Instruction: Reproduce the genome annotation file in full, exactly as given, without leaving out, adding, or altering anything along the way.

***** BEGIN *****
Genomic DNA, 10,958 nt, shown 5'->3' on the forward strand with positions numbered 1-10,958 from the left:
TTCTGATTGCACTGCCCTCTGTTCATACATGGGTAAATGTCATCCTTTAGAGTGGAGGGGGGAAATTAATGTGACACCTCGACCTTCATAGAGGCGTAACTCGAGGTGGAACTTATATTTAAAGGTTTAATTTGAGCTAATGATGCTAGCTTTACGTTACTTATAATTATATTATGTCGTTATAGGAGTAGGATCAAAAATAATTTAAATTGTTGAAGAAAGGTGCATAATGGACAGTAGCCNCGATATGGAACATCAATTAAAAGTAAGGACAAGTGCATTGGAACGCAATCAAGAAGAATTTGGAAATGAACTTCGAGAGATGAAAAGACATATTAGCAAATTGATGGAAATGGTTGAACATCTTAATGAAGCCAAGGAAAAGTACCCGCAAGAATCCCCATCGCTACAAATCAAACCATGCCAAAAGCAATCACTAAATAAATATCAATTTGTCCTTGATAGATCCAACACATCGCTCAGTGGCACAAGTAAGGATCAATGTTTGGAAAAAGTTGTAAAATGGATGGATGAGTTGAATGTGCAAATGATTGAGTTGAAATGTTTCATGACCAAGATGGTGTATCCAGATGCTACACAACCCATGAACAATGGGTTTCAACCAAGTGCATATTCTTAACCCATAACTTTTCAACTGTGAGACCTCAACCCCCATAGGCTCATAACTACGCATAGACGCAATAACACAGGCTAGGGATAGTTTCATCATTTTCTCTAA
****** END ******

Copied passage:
Genomic DNA, 10,958 nt, shown 5'->3' on the forward strand with positions numbered 1-10,958 from the left:
TTCTGATTGCACTGCCCTCTGTTCATACATGGGTAAATGTCATCCTTTAGAGTGGAGGGGGGAAATTAATGTGACACCTCGACCTTCATAGAGGCGTAACTCGAGGTGGAACTTATATTTAAAGGTTTAATTTGAGCTAATGATGCTAGCTTTACGTTACTTATAATTATATTATGTCGTTATAGGAGTAGGATCAAAAATAATTTAAATTGTTGAAGAAAGGTGCATAATGGACAGTAGCCNCGATATGGAACATCAATTAAAAGTAAGGACAAGTGCATTGGAACGCAATCAAGAAGAATTTGGAAATGAACTTCGAGAGATGAAAAGACATATTAGCAAATTGATGGAAATGGTTGAACATCTTAATGAAGCCAAGGAAAAGTACCCGCAAGAATCCCCATCGCTACAAATCAAACCATGCCAAAAGCAATCACTAAATAAATATCAATTTGTCCTTGATAGATCCAACACATCGCTCAGTGGCACAAGTAAGGATCAATGTTTGGAAAAAGTTGTAAAATGGATGGATGAGTTGAATGTGCAAATGATTGAGTTGAAATGTTTCATGACCAAGATGGTGTATCCAGATGCTACACAACCCATGAACAATGGGTTTCAACCAAGTGCATATTCTTAACCCATAACTTTTCAACTGTGAGACCTCAACCCCCATAGGCTCATAACTACGCATAGACGCAATAACACAGGCTAGGGATAGTTTCATCATTTTCTCTAA